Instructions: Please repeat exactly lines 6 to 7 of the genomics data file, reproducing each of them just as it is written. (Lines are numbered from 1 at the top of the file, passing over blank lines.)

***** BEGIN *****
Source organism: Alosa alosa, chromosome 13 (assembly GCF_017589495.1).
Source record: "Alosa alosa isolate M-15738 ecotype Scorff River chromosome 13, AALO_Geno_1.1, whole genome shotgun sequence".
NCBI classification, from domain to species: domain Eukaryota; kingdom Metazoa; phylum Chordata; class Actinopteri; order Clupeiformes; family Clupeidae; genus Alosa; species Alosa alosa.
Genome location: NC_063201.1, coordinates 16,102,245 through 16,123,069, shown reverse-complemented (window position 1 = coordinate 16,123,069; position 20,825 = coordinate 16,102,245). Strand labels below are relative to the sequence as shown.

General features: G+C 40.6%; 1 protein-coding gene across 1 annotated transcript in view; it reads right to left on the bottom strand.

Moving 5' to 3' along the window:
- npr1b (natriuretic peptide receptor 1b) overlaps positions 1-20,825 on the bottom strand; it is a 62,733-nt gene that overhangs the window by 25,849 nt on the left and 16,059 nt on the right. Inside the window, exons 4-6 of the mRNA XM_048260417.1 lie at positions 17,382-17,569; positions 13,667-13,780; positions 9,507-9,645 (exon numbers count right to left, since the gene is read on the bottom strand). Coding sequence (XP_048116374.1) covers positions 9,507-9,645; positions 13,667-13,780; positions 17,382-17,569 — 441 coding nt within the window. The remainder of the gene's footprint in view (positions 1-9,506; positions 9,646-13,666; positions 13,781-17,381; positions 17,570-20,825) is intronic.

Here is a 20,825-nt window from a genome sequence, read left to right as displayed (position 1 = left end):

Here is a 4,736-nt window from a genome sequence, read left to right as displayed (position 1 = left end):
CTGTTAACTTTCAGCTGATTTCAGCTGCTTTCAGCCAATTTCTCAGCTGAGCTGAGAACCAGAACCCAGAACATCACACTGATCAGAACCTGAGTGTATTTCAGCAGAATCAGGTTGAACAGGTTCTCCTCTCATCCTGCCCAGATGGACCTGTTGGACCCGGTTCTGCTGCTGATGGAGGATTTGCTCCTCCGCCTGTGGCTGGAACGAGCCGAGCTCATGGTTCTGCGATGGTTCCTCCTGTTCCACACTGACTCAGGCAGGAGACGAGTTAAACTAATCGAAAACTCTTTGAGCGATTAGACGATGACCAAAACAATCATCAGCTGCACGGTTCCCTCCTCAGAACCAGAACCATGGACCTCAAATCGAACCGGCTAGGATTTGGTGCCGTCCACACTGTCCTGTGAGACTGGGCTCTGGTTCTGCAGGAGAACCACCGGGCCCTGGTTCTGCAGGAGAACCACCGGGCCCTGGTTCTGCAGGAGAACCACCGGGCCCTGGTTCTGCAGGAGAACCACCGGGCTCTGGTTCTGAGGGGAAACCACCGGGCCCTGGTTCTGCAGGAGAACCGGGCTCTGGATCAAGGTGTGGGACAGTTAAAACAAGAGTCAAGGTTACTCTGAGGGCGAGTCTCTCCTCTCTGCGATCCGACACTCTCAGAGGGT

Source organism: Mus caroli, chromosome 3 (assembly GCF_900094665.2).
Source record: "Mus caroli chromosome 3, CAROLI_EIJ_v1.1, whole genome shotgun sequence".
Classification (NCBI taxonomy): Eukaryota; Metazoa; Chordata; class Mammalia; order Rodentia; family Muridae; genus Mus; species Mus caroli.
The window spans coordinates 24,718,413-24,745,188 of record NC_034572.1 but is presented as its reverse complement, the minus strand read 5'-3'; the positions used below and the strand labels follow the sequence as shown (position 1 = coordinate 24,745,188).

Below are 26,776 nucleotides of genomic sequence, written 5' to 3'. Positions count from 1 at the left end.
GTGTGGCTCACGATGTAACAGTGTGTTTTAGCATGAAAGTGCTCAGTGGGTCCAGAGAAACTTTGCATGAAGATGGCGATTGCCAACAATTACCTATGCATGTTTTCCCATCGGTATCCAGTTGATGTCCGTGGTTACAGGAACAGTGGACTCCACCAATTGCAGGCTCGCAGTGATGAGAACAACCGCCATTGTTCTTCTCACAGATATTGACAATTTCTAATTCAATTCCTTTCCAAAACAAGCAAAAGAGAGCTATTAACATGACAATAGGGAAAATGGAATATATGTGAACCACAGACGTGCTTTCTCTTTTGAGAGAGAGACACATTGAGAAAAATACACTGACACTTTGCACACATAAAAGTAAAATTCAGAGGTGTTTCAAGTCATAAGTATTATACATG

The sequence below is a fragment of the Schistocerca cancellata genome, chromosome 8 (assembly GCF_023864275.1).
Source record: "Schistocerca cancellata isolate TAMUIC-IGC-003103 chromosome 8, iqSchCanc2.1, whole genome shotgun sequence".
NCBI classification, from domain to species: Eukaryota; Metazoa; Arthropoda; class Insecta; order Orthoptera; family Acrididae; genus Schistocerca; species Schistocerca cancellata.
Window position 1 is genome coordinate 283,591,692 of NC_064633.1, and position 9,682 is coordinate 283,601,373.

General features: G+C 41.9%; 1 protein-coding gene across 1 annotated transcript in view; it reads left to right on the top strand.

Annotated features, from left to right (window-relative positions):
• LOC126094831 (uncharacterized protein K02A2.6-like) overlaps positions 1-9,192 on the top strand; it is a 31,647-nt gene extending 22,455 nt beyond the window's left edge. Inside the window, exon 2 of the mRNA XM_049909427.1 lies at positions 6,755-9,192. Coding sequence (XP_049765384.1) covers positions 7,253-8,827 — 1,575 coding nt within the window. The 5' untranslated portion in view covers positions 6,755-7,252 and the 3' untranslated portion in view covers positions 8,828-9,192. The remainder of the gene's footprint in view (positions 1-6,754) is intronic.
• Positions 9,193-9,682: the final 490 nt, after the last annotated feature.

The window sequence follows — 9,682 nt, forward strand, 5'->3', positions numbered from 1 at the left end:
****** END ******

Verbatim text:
Moving 5' to 3' along the window:
- npr1b (natriuretic peptide receptor 1b) overlaps positions 1-20,825 on the bottom strand; it is a 62,733-nt gene that overhangs the window by 25,849 nt on the left and 16,059 nt on the right. Inside the window, exons 4-6 of the mRNA XM_048260417.1 lie at positions 17,382-17,569; positions 13,667-13,780; positions 9,507-9,645 (exon numbers count right to left, since the gene is read on the bottom strand). Coding sequence (XP_048116374.1) covers positions 9,507-9,645; positions 13,667-13,780; positions 17,382-17,569 — 441 coding nt within the window. The remainder of the gene's footprint in view (positions 1-9,506; positions 9,646-13,666; positions 13,781-17,381; positions 17,570-20,825) is intronic.